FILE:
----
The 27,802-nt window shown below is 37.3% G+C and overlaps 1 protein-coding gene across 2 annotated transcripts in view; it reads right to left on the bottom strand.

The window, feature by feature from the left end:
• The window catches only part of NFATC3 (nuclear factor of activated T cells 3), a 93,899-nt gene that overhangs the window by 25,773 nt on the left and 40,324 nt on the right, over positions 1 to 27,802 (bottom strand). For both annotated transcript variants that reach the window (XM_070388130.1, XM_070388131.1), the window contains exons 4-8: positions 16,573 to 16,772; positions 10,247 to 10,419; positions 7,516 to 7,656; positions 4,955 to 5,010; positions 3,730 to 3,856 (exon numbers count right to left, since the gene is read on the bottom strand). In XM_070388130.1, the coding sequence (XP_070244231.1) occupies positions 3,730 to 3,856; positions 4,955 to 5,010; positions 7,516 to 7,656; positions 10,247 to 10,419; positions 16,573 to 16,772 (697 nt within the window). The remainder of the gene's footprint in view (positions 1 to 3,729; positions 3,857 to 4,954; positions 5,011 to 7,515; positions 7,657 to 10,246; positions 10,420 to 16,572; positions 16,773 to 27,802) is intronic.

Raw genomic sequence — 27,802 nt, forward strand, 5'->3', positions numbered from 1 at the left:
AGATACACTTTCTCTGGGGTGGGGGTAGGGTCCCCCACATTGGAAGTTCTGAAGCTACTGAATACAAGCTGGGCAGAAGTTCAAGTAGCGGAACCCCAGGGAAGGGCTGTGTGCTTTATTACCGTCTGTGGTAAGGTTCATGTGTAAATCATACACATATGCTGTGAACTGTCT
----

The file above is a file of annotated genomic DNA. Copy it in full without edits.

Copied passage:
The 27,802-nt window shown below is 37.3% G+C and overlaps 1 protein-coding gene across 2 annotated transcripts in view; it reads right to left on the bottom strand.

The window, feature by feature from the left end:
• The window catches only part of NFATC3 (nuclear factor of activated T cells 3), a 93,899-nt gene that overhangs the window by 25,773 nt on the left and 40,324 nt on the right, over positions 1 to 27,802 (bottom strand). For both annotated transcript variants that reach the window (XM_070388130.1, XM_070388131.1), the window contains exons 4-8: positions 16,573 to 16,772; positions 10,247 to 10,419; positions 7,516 to 7,656; positions 4,955 to 5,010; positions 3,730 to 3,856 (exon numbers count right to left, since the gene is read on the bottom strand). In XM_070388130.1, the coding sequence (XP_070244231.1) occupies positions 3,730 to 3,856; positions 4,955 to 5,010; positions 7,516 to 7,656; positions 10,247 to 10,419; positions 16,573 to 16,772 (697 nt within the window). The remainder of the gene's footprint in view (positions 1 to 3,729; positions 3,857 to 4,954; positions 5,011 to 7,515; positions 7,657 to 10,246; positions 10,420 to 16,572; positions 16,773 to 27,802) is intronic.

Raw genomic sequence — 27,802 nt, forward strand, 5'->3', positions numbered from 1 at the left:
AGATACACTTTCTCTGGGGTGGGGGTAGGGTCCCCCACATTGGAAGTTCTGAAGCTACTGAATACAAGCTGGGCAGAAGTTCAAGTAGCGGAACCCCAGGGAAGGGCTGTGTGCTTTATTACCGTCTGTGGTAAGGTTCATGTGTAAATCATACACATATGCTGTGAACTGTCT